Self-Expression: Art Therapy Activities

Art therapy with crayons
Art and a sketchpad

“The simple act of creative expression connects us with an inner-self of vitality.”–Doreen Meister, MA, MFT

Meister is an expressive arts therapist who practices out of Oakland, Calif.  I recently read an article where she discussed the benefits of art therapy and gave three techniques that you can try yourself.

The article “3 Art Therapy Techniques for Anxiety” talks about the importance of art for calming the nervous system and allowing people to work through things that may be troubling them.  Says Meister: “when we’re focused on creating, our minds shift from worrisome ruminations.”

Art Therapy: Another Tool for Self-Expression

I happened to have a sketchbook and box of crayons on hand, so I decided to modify one of the activities from the article: select a crayon, draw a squiggle across the page, flip the page over, decide what the squiggle reminded me of, and turn it into some sort of drawing.

For someone who doesn’t draw, this activity was fun for me.  Starting with a squiggle is easy…and there’s no pressure to draw “real art.”  I turned my squiggle into a ghost family holding hands by a river. I think they must be fishing in a forest because I think the brown lines filled in with green represent a wooded area of trees.  There’s grass on the other side of the river, and they’ve all signed their name: ghost, ghost, ghost, ghost, and ghost.  img_7200

I also had fun just coloring on a blank sheet of paper.  If you haven’t colored for a few years, give it a try.  Even writing your name in crayons or drawing simple shapes can turn into a hour of self-expression!

Journal, if you wish

If you want to take it one step further, you can journal about what your picture means to you or how it connects to your daily life.

Read 3 Art Therapy Techniques to Deal with Anxiety at Psych Central for specific ways to use drawing with crayons as ways to deal with anxiety.

Exercise as Self Expression

img_7022-1This morning, I had an insight that I decided to share here.

I’ve been experimenting with Qi Gong, thanks to a friend at work.  Qi Gong is an exercise I enjoy.  The moves are simple. It feels good.   And it’s helping me feel more grounded.

Perhaps because Qi Gong is new to me, it feels more mentally engaging that yoga, where I tend to worry more whether or not I’m doing it right…and if I’m going to get corrected.

Qi Gong helps me feel like I am in my body.  My feet on the ground. My hands scooping up energy.  My arms punching out and pulling in.

Qi Gong for me is a form of self expression.  Me, expressing myself, through the movements of my body.

Feeling the movements and not trying to escape from them.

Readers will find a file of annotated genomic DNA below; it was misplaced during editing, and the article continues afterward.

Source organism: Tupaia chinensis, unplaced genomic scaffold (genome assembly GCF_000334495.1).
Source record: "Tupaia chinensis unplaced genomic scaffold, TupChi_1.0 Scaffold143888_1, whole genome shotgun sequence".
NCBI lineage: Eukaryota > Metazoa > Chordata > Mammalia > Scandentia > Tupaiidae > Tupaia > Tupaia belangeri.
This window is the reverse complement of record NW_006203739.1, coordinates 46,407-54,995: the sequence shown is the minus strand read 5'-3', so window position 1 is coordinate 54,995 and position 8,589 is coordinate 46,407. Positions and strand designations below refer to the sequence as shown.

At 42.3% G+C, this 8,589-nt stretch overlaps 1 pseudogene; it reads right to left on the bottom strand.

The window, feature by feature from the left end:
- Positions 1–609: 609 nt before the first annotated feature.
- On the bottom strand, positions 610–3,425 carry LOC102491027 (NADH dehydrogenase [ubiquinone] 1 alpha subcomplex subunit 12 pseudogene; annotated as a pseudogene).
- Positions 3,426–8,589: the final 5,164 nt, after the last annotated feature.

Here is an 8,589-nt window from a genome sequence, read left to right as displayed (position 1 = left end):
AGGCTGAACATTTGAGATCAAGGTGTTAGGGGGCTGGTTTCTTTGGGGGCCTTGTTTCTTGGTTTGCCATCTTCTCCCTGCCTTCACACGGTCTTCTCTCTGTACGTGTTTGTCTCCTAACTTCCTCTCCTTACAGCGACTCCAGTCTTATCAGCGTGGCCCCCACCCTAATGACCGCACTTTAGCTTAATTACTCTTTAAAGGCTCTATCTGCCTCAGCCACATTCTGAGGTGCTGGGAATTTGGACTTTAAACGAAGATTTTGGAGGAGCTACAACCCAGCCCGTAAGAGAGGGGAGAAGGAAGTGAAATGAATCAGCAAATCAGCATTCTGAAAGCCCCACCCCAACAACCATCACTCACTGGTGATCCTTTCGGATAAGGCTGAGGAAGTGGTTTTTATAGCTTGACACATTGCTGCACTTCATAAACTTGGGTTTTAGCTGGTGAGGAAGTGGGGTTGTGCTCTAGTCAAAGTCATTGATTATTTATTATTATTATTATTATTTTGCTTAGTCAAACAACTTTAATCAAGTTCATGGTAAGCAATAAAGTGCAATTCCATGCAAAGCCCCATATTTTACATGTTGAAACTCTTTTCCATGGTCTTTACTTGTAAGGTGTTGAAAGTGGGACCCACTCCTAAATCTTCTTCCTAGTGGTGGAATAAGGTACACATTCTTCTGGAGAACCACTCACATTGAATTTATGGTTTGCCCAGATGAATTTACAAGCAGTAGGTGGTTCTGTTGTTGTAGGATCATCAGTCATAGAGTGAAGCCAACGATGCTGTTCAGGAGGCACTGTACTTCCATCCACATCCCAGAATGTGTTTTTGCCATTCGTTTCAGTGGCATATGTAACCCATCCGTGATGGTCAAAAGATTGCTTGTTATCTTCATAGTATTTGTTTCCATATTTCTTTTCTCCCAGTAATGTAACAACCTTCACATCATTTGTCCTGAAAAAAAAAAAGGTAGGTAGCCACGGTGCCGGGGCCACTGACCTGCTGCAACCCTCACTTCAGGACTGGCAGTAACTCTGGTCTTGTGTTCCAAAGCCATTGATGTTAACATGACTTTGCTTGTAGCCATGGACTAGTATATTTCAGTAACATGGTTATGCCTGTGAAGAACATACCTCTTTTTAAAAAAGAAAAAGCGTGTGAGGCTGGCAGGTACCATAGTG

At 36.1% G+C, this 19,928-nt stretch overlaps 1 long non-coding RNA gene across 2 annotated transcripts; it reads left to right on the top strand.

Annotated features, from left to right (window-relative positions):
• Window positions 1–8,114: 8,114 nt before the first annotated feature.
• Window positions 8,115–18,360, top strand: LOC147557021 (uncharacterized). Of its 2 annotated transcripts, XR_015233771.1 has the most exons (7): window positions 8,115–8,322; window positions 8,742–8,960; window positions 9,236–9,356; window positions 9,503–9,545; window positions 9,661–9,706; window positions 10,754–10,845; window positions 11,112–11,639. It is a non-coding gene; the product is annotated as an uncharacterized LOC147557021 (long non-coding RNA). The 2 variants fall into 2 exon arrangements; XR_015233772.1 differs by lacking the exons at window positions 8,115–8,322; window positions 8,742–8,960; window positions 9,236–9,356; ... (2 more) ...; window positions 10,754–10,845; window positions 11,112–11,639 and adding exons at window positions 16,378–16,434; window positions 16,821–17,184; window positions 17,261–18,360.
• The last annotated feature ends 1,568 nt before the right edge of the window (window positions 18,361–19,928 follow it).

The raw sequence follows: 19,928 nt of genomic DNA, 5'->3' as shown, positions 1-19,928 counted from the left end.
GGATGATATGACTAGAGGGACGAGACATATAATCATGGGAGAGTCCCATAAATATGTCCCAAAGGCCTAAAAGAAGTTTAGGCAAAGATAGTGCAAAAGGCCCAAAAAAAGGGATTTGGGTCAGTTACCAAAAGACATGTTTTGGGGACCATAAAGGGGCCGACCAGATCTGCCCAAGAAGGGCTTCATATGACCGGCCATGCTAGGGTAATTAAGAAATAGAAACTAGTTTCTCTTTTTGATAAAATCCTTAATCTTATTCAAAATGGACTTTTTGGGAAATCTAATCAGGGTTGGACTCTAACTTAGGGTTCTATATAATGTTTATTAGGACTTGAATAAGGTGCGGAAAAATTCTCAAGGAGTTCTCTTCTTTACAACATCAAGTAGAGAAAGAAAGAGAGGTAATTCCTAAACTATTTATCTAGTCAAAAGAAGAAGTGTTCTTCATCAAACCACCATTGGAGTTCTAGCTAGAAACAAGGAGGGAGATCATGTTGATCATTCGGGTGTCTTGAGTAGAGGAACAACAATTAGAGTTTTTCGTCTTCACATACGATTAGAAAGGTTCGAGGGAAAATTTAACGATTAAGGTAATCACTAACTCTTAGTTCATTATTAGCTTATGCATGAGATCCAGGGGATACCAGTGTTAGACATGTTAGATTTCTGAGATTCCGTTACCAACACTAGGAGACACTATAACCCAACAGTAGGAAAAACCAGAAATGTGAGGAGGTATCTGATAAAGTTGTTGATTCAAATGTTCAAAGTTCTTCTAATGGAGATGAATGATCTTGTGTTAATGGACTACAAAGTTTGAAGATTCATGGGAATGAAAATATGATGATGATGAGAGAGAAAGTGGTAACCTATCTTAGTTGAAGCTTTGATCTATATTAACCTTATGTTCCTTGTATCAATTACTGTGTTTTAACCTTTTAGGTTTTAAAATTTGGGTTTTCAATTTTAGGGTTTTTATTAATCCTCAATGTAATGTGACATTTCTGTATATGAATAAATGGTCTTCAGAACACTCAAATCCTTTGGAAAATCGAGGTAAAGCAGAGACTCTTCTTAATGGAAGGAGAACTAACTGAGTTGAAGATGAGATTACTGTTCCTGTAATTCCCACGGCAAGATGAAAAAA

I think that exercise became something physically painful to me in junior high school.  From then on, even when I really wanted to enjoy it, exercise was not about self expression.  Exercise was other things: punishment, pain, inadequacy, something to escape from, a competition, something to get over, something to avoid, a way to take up less space in the world.

It’s hard to express yourself through exercise when your mind is focused on just one thing: WHEN IS IT GOING TO BE OVER?!

For me, I can’t be in my body when I’m trying to escape from it.  So, running never worked for me because I could never be in my body when the exercise was so physically and emotionally painful for me. I would mentally disconnect or just not do it.   On the other hand, I have a student who loves to run.  It clears her mind, and it makes her feel invigorated and ready to take on the day.

Thinking back, there are some forms of movement that I enjoyed as a child or that I enjoy now. When I was young, I loved gymnastics and playing on the bars at recess and at home. I also loved the freedom of riding my bike and enjoyed the roller skating rink. When I was eighteen, I loved going to local dance clubs.

As an adult now, I enjoy walking.  I can walk with friends or by myself.  Walking has choices.  Walking feels good.  I can observe life as I walk.   I can walk slow or fast.  Walking is not a competition, and there’s not a trainer or teacher who wants to correct my walking moves. Walking is just another way to BE.

Interested in Qi Gong?  I like this video, and there are many more choices on YouTube.

Journal, if you choose: does thinking about exercise as a way of expressing yourself change your relationship with it?  Is there a form of movement that you really enjoy, and if so, what is it?  Why do you think you enjoy it?